On Thursday, U.S. District Court Judge Carl Nichols heard arguments made by attorneys for Powell, Giuliani and Lindell, CEO of MyPillow, that the case should be dismissed.

The three persisted making the accusations even after government officials, both Republican and Democrat, and Trump's own attorney general said there was no evidence of widespread voter fraud. Dominion's voting equipment was used in several key battleground states.

Their attorneys argued the speech was protected by the First Amendment, that Dominion should be considered a government agency because it provided voting equipment for elections and treated like a public figure. And in some cases, attorneys said, the statements made about Dominion were true — and therefore couldn't be considered malicious.

Nichols told the attorneys that the public debate over election security is "not the same as saying a particular company intentionally committed voter fraud."

Dominion attorneys said that the three made purposeful and specific false claims aimed at defaming the voting company and that the claims persisted even after their legal claims challenging the election failed.

The judge plans to rule at a later date.


What we are watching in the rest of the world ...

SYDNEY — An Australian state leader says Sydney is going through one the “scariest” times of the pandemic as a cluster of the highly contagious delta variant infects more people. 

New South Wales Premier Gladys Berejiklian said she tested negative after her agricultural minister was confirmed infected with the virus. 

Sydney tightened pandemic restrictions on Wednesday, but Berejiklian says Australia’s largest city did not yet need to lock down further. 

The cluster was traced to an airport limousine driver suspected to have been infected while transporting a foreign air crew. It has grown to 36 cases.

“Since the pandemic has started, this is perhaps the scariest period that New South Wales is going through,” Berejiklian told reporters.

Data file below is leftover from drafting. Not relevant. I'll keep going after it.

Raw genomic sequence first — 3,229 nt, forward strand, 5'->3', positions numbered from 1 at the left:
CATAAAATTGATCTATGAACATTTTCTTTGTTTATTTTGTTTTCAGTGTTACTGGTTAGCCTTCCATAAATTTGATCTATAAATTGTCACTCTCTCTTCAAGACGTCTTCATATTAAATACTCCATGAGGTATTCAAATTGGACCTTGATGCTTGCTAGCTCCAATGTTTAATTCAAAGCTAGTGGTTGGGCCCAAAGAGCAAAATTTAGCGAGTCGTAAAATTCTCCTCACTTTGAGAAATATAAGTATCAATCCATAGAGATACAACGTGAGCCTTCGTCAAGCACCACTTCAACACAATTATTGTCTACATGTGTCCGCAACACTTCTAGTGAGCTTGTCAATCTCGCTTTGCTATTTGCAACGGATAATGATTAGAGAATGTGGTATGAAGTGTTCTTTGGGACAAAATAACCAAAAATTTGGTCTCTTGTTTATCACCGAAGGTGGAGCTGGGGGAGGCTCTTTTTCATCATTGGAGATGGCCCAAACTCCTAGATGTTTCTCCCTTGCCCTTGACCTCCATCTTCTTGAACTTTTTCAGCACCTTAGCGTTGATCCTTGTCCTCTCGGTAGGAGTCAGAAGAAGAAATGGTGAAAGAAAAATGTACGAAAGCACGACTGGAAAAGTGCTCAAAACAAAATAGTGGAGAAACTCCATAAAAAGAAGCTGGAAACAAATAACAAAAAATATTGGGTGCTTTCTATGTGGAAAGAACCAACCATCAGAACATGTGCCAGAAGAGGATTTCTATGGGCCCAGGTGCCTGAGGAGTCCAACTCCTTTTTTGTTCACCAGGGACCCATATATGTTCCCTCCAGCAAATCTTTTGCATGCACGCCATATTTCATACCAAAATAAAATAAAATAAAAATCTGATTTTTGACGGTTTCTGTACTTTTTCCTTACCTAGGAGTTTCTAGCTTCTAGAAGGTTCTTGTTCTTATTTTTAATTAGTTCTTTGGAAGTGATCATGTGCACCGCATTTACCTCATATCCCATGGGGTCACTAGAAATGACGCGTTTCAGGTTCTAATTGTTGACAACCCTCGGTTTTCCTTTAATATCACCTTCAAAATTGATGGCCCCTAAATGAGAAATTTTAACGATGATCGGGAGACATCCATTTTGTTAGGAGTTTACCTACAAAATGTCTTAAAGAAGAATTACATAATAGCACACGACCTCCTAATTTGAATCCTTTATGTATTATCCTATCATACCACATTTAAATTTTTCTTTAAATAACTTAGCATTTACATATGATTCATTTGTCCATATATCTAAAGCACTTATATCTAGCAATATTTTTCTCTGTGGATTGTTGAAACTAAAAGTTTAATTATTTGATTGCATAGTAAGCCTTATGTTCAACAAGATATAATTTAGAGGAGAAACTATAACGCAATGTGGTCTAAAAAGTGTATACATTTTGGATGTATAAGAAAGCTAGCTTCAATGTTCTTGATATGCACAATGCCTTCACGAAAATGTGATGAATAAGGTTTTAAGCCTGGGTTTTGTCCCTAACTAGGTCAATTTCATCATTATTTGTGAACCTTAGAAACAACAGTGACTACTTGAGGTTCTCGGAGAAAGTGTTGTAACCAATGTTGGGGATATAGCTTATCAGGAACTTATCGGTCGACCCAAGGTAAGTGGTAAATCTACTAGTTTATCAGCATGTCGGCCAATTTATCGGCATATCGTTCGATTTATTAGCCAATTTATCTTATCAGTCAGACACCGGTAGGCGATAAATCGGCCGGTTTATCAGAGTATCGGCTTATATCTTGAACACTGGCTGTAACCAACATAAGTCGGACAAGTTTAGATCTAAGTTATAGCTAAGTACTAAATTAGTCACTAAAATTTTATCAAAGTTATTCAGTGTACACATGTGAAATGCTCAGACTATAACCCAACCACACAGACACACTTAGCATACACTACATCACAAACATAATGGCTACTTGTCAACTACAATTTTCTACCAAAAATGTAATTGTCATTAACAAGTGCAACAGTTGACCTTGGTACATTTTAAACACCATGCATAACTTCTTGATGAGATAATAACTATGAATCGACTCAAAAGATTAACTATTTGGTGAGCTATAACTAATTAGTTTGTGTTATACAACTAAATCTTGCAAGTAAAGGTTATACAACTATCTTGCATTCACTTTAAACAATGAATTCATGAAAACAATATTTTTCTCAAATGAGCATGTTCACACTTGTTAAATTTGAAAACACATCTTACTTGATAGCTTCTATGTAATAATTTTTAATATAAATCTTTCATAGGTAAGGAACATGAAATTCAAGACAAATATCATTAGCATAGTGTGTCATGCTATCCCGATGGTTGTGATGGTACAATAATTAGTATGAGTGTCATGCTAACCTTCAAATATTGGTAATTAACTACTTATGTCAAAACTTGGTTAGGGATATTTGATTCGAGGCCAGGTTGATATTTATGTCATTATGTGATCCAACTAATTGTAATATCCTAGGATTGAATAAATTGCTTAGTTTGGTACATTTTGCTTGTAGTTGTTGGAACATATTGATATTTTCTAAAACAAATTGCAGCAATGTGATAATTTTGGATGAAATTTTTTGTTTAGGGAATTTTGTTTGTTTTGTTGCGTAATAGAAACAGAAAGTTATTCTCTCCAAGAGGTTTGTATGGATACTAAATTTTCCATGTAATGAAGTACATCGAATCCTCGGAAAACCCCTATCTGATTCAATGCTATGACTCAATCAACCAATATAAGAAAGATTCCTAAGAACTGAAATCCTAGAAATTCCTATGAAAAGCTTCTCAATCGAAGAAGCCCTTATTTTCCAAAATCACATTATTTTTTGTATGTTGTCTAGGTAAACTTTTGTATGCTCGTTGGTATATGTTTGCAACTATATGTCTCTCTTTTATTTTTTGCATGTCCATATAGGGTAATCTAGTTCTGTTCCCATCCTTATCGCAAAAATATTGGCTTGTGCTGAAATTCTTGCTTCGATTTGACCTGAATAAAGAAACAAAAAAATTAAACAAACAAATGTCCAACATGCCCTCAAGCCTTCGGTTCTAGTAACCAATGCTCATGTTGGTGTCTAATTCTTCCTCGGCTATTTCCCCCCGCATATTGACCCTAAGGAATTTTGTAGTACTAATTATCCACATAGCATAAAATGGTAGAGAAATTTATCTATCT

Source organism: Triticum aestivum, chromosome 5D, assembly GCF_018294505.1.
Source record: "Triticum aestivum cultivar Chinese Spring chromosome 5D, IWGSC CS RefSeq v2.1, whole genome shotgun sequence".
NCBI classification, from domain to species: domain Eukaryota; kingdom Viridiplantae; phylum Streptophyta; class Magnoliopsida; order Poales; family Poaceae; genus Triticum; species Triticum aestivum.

“It is a very contagious variant but at the same time we are at this stage comfortable that the settings that are in place are the appropriate settings,” she added.

Australian states have closed their borders to travelers either from parts of Sydney or from anywhere in New South Wales. And New Zealand has stopped quarantine-free travel from New South Wales for at least three days.


On this day in 1993 ...

Kim Campbell was sworn in as Canada's first woman prime minister. She held office for only 132 days due to the Conservatives' overwhelming loss in the federal election later that year.


In entertainment ...

TORONTO — A painting by Davie Bowie has gone from thrift-store oddity to six-figure fame.

A Toronto auction house says the painting by the rock star was found at a donation centre in northern Ontario. It fetched $108,120 in an online sale that closed Thursday.

Cowley Abbott says "D Head XLVI" drew interest from collectors around the world, driving up bids well past the pre-sale estimate of between $9,000 and $12,000. It also set an auction record for the musician-cum-artist.

The 1997 acrylic and computer collage is one of 45 works on canvas in Bowie's "Dead Heads" series depicting band members, friends and the rocker himself.

Cowley Abbott says the consignor purchased the portrait for $5 after finding it in a pile of second-hand goods in South River near North Bay, Ont.

The auction house says the winning bid was placed by a private U.S. collector. The price includes auction house fees.



TORONTO — Luxury parka maker Canada Goose Holdings Inc. will stop using fur in its products by the end of next year.

The decision announced by the company on Thursday comes as upscale department store chain Holt Renfrew said it will stop selling all animal fur and exotic skins within the same timeframe.

The parallel announcements follow a string of similar decisions in recent years by U.S. retailers like Macy's and brands like Gucci and Michael Kors. 

The removal of fur from fashion collections and store shelves signals a changing tide in the apparel industry as consumer concerns over animal welfare increase, industry experts say. 

"It's the right thing to do," said retail analyst Bruce Winder. "Frankly, I was pretty surprised that they still had fur in their products because if you look at what's happened in the U.S., there were a number of retailers and brands that took fur out of their stores quite a while ago, so there was a bit of a lag here in Canada compared to the U.S."

Ending the use of fur also allows brands and retailers to appeal to more consumers, said Farla Efros, president of HRC Retail Advisory.

"When it comes to brand growth, it's more about the younger generation, and there are so many more vegans in the world," she said. "This is really a great example of brand evolution for Canada Goose."

Canada Goose CEO Dani Reiss said the decision will transform how the company makes its products.

“Our focus has always been on making products that deliver exceptional quality, protection from the elements, and perform the way consumers need them to,” he said in a statement.


This report by The Canadian Press was first published June 25, 2021

The Canadian Press